Doctors Who Care: Does Alternative Medicine Work?
(Page 10 of 11)
The Future of Modern Medicine
Montori and Amit Sood are not the only voices of support for alternative approaches at the Mayo Clinic, a medical center renowned for the excellence of its medical care and for the relatively low cost of that care. I met with a range of prominent physicians there to discuss their views on the growing presence of integrative medicine in mainstream medical care, including at the Mayo Clinic itself, which houses a program it calls Complementary and Integrative Medicine.
One of them was Morie Gertz, a hematologist, who chairs the Mayo Clinic’s internal medicine department. “Most of the doctors here were top of their medical school class, top of their residency, blah, blah, blah,” he told me. “That’s technical mastery. That doesn’t make them effective healers. Over the past 30 years, I’ve seen hundreds of patients who clearly feel they’ve benefited from alternative therapies. It’s not my job to tell them they shouldn’t feel better. And I wouldn’t tell patients they shouldn’t try alternative medicine if they want to—we need to follow the clues patients give us about what might help them. If a patient chooses to walk away from the therapy I’ve prescribed and go to an alternative therapist instead, that’s not the fault of alternative medicine; it’s because I’ve failed as a doctor to do a good job of making my case in terms that are important to the patient.”
The notion that alternative medicine is a legitimate response to mainstream medicine’s real shortcomings is one I heard, in variations, from everyone I spoke with at the Mayo Clinic. Liver specialist Keith Lindor’s positive view of alternative practitioners was shaped early in his career, when he spent time working alongside a Native American medicine man at a reservation clinic. “I had been trained to aggressively treat patients with drugs that often only made them even more ill,” he says. “But he could often do much better with just a press of his hand.” The beneficial effects of alternative therapies on Mayo Clinic patients, he says, have been observable in shorter hospital stays, lower levels of self-administered painkillers, and reduced tissue inflammation, which is a general indicator that the immune system is better holding its own.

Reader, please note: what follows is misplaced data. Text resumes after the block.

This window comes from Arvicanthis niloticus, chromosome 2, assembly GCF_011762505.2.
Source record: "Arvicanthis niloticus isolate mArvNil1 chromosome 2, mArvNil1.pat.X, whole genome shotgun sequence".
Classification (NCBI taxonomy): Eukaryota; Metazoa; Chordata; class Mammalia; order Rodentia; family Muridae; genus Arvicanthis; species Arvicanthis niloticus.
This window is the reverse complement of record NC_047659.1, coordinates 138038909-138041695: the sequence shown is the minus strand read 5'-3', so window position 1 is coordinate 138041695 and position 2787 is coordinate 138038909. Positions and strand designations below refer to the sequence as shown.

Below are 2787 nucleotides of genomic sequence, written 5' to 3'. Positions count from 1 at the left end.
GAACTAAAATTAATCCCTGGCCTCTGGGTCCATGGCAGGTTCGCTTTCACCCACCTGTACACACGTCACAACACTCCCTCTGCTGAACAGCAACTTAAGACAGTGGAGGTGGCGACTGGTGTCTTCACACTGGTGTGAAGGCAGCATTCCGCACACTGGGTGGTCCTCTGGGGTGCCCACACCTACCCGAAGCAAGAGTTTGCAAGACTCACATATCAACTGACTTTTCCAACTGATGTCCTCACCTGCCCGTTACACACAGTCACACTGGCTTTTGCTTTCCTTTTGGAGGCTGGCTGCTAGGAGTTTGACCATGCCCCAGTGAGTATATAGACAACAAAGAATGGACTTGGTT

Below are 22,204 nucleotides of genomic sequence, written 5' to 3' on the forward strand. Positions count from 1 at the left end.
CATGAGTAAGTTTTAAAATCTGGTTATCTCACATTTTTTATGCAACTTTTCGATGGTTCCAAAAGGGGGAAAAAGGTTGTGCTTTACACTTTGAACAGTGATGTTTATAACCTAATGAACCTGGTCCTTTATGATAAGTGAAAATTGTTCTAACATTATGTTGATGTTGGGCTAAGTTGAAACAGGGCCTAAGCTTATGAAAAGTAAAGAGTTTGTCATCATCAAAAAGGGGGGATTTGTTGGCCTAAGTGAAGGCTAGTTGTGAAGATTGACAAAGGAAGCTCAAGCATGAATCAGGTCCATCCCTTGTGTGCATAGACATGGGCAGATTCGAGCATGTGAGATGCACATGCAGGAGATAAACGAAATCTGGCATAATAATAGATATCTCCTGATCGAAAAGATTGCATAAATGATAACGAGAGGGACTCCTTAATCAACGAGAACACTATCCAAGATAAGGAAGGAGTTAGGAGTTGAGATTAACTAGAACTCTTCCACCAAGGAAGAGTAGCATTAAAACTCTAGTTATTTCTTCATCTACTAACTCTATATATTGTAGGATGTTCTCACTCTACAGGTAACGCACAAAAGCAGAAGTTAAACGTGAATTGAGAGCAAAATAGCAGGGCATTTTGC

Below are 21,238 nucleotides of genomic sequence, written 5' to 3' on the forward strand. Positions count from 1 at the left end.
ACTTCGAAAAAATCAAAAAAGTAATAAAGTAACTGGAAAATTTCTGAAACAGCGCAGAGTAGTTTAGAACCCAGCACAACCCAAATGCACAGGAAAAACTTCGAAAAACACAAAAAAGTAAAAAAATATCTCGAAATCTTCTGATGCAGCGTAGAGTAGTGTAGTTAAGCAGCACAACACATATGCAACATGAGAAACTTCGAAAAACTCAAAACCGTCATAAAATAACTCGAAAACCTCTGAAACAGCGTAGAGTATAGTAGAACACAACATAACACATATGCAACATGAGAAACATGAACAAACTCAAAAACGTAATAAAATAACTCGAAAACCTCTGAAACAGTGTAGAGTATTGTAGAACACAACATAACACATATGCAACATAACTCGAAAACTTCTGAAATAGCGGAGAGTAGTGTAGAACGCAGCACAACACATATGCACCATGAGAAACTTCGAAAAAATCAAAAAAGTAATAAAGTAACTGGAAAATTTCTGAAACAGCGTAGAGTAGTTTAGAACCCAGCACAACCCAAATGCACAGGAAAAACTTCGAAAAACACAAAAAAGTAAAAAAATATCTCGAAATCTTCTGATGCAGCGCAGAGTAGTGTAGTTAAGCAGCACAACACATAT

Lindor’s opinion is perhaps of special significance, because he is also the dean of the Mayo Clinic’s medical school. Ultimately, what today’s medical students think about alternative medicine will be more important to the future of medicine than what anyone else thinks of it. Mayo Medical School has woven alternative medicine into its curriculum. And its students seem eager to learn more. Among the dozen or so “interest groups” the student body has set up to arrange further discussion and education outside the normal curriculum is one focused on alternative medicine, attracting about a third of the students, on par with the other groups. “I’m probably not interested in being an alternative practitioner, but I want to learn more about it so I can have a better conversation with patients,” says Lauren Jansons, the ebullient second-year student who heads the group.
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